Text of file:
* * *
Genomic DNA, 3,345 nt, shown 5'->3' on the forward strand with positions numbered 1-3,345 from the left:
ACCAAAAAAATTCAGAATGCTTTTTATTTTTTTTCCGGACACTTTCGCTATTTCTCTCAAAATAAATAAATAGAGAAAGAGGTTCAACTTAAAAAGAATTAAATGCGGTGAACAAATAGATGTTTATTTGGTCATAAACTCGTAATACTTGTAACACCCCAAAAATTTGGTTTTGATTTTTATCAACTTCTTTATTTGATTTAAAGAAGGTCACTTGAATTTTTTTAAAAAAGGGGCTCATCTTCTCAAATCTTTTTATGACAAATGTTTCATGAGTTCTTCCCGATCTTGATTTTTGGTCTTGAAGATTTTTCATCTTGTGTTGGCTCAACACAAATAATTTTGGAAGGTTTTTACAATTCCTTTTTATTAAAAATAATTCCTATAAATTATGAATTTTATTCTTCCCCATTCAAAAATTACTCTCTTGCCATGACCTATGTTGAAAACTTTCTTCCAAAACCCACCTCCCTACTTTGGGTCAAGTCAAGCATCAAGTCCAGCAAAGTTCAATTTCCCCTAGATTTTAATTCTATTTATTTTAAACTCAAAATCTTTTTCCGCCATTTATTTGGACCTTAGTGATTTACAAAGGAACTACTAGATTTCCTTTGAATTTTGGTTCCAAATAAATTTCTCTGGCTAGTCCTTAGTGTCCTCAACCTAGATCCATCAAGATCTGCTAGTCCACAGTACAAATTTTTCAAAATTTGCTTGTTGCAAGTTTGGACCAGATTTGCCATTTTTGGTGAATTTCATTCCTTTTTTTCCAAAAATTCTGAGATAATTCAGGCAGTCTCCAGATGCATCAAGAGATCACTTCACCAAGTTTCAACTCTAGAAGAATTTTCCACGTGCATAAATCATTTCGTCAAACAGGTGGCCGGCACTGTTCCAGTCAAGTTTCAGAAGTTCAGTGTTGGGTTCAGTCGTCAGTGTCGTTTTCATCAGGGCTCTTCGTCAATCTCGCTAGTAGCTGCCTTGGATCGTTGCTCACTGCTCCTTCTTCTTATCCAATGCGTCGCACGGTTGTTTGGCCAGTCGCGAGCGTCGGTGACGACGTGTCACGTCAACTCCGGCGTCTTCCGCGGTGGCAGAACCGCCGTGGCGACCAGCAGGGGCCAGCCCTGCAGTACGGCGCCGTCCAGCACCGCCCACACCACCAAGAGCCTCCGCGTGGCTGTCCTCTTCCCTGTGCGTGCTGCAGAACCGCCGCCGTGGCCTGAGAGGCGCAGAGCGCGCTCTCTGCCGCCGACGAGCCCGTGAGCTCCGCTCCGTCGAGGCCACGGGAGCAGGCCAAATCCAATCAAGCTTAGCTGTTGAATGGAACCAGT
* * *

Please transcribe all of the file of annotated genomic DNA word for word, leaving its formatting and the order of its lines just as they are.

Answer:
Genomic DNA, 3,345 nt, shown 5'->3' on the forward strand with positions numbered 1-3,345 from the left:
ACCAAAAAAATTCAGAATGCTTTTTATTTTTTTTCCGGACACTTTCGCTATTTCTCTCAAAATAAATAAATAGAGAAAGAGGTTCAACTTAAAAAGAATTAAATGCGGTGAACAAATAGATGTTTATTTGGTCATAAACTCGTAATACTTGTAACACCCCAAAAATTTGGTTTTGATTTTTATCAACTTCTTTATTTGATTTAAAGAAGGTCACTTGAATTTTTTTAAAAAAGGGGCTCATCTTCTCAAATCTTTTTATGACAAATGTTTCATGAGTTCTTCCCGATCTTGATTTTTGGTCTTGAAGATTTTTCATCTTGTGTTGGCTCAACACAAATAATTTTGGAAGGTTTTTACAATTCCTTTTTATTAAAAATAATTCCTATAAATTATGAATTTTATTCTTCCCCATTCAAAAATTACTCTCTTGCCATGACCTATGTTGAAAACTTTCTTCCAAAACCCACCTCCCTACTTTGGGTCAAGTCAAGCATCAAGTCCAGCAAAGTTCAATTTCCCCTAGATTTTAATTCTATTTATTTTAAACTCAAAATCTTTTTCCGCCATTTATTTGGACCTTAGTGATTTACAAAGGAACTACTAGATTTCCTTTGAATTTTGGTTCCAAATAAATTTCTCTGGCTAGTCCTTAGTGTCCTCAACCTAGATCCATCAAGATCTGCTAGTCCACAGTACAAATTTTTCAAAATTTGCTTGTTGCAAGTTTGGACCAGATTTGCCATTTTTGGTGAATTTCATTCCTTTTTTTCCAAAAATTCTGAGATAATTCAGGCAGTCTCCAGATGCATCAAGAGATCACTTCACCAAGTTTCAACTCTAGAAGAATTTTCCACGTGCATAAATCATTTCGTCAAACAGGTGGCCGGCACTGTTCCAGTCAAGTTTCAGAAGTTCAGTGTTGGGTTCAGTCGTCAGTGTCGTTTTCATCAGGGCTCTTCGTCAATCTCGCTAGTAGCTGCCTTGGATCGTTGCTCACTGCTCCTTCTTCTTATCCAATGCGTCGCACGGTTGTTTGGCCAGTCGCGAGCGTCGGTGACGACGTGTCACGTCAACTCCGGCGTCTTCCGCGGTGGCAGAACCGCCGTGGCGACCAGCAGGGGCCAGCCCTGCAGTACGGCGCCGTCCAGCACCGCCCACACCACCAAGAGCCTCCGCGTGGCTGTCCTCTTCCCTGTGCGTGCTGCAGAACCGCCGCCGTGGCCTGAGAGGCGCAGAGCGCGCTCTCTGCCGCCGACGAGCCCGTGAGCTCCGCTCCGTCGAGGCCACGGGAGCAGGCCAAATCCAATCAAGCTTAGCTGTTGAATGGAACCAGT